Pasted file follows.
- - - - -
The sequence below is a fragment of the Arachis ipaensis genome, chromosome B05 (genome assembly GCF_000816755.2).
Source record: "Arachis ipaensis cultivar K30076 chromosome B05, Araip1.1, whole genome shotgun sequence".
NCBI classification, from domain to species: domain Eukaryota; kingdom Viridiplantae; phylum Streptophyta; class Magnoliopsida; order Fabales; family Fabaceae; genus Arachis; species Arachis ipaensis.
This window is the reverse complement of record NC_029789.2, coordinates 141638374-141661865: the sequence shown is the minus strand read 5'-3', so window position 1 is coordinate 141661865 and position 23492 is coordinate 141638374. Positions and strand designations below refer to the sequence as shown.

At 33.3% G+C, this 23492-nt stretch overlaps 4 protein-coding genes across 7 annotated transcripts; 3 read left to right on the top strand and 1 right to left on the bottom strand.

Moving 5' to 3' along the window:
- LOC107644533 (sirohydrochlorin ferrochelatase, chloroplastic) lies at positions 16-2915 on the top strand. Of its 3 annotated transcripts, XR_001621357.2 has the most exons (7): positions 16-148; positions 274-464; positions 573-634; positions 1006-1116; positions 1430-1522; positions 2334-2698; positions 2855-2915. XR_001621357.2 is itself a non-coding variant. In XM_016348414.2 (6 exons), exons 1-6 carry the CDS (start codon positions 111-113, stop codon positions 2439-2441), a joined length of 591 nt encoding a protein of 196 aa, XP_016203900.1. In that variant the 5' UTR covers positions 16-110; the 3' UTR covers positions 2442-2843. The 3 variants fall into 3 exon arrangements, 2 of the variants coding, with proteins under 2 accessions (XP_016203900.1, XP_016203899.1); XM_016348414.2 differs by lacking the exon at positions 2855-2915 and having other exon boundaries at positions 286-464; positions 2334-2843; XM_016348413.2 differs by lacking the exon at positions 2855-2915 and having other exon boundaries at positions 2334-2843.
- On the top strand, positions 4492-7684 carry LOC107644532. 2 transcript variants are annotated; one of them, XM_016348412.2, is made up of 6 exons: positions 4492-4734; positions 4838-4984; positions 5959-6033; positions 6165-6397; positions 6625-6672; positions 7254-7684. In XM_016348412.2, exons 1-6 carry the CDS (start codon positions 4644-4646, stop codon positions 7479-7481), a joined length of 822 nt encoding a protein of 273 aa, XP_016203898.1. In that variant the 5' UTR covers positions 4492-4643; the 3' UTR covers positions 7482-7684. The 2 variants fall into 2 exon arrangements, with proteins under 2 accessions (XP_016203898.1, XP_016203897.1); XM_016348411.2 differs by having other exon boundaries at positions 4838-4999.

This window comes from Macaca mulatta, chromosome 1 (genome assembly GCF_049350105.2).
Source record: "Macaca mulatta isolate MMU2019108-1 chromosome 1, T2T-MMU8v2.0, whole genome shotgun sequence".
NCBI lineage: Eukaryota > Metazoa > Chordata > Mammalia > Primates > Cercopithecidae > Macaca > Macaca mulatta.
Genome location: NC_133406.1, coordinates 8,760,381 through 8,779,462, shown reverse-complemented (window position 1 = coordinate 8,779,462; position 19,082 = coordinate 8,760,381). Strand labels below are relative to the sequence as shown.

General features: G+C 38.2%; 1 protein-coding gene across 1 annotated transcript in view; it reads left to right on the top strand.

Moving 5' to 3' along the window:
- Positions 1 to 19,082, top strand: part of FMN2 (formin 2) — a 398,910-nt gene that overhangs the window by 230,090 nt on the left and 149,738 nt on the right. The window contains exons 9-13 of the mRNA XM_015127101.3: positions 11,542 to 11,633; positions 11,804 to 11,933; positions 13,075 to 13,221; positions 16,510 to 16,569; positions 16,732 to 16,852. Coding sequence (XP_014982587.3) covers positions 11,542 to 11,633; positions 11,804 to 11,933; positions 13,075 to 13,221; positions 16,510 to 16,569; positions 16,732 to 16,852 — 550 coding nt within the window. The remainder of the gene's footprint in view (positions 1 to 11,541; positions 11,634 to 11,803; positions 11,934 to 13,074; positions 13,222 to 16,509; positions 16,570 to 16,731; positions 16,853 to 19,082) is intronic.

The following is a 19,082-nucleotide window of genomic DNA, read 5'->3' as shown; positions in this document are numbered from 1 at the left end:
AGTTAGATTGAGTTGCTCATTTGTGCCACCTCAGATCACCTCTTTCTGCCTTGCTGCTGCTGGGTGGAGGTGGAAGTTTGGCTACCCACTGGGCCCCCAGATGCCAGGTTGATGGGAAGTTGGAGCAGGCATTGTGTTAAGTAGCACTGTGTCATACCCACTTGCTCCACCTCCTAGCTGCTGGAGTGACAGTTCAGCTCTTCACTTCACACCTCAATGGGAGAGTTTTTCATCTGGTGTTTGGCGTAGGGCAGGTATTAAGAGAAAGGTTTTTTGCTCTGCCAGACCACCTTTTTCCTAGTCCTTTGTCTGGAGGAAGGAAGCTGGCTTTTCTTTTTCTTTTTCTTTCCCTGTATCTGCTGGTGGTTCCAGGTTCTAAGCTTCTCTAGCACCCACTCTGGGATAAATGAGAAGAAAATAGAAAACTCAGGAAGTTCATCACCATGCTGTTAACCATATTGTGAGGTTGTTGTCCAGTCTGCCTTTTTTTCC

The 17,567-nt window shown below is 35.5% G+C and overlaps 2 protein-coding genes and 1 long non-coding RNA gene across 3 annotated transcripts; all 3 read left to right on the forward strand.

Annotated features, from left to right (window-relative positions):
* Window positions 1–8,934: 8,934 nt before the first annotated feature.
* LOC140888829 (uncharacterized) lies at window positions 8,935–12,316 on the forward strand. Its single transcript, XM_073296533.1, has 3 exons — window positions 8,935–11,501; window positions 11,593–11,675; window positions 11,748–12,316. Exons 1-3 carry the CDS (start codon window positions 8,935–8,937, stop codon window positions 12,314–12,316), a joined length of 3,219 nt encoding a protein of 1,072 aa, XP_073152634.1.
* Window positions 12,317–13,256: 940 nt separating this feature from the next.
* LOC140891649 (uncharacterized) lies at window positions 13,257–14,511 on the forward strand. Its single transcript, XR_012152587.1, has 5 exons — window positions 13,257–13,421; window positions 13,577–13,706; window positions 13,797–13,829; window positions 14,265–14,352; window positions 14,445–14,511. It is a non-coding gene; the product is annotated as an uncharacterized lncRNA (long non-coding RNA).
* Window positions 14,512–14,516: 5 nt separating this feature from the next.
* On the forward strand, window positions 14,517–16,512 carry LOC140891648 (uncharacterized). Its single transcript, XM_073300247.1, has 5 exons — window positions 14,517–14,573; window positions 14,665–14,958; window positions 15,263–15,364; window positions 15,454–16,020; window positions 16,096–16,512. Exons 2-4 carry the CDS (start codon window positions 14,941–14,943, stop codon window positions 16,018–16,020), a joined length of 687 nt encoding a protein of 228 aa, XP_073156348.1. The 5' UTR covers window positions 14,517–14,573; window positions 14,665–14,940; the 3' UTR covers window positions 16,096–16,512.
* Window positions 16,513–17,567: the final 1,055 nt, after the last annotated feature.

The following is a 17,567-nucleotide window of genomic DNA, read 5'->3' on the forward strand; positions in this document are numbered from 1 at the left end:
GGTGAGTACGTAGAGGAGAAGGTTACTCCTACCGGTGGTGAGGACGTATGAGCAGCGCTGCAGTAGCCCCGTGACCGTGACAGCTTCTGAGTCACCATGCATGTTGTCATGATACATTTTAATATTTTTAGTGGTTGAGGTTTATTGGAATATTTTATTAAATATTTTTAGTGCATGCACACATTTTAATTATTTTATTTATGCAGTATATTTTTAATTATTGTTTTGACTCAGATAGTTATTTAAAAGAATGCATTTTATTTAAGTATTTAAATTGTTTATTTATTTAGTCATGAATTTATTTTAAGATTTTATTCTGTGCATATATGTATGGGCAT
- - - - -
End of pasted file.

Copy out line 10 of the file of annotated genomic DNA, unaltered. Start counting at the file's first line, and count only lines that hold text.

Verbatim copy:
Source record: "Macaca mulatta isolate MMU2019108-1 chromosome 1, T2T-MMU8v2.0, whole genome shotgun sequence".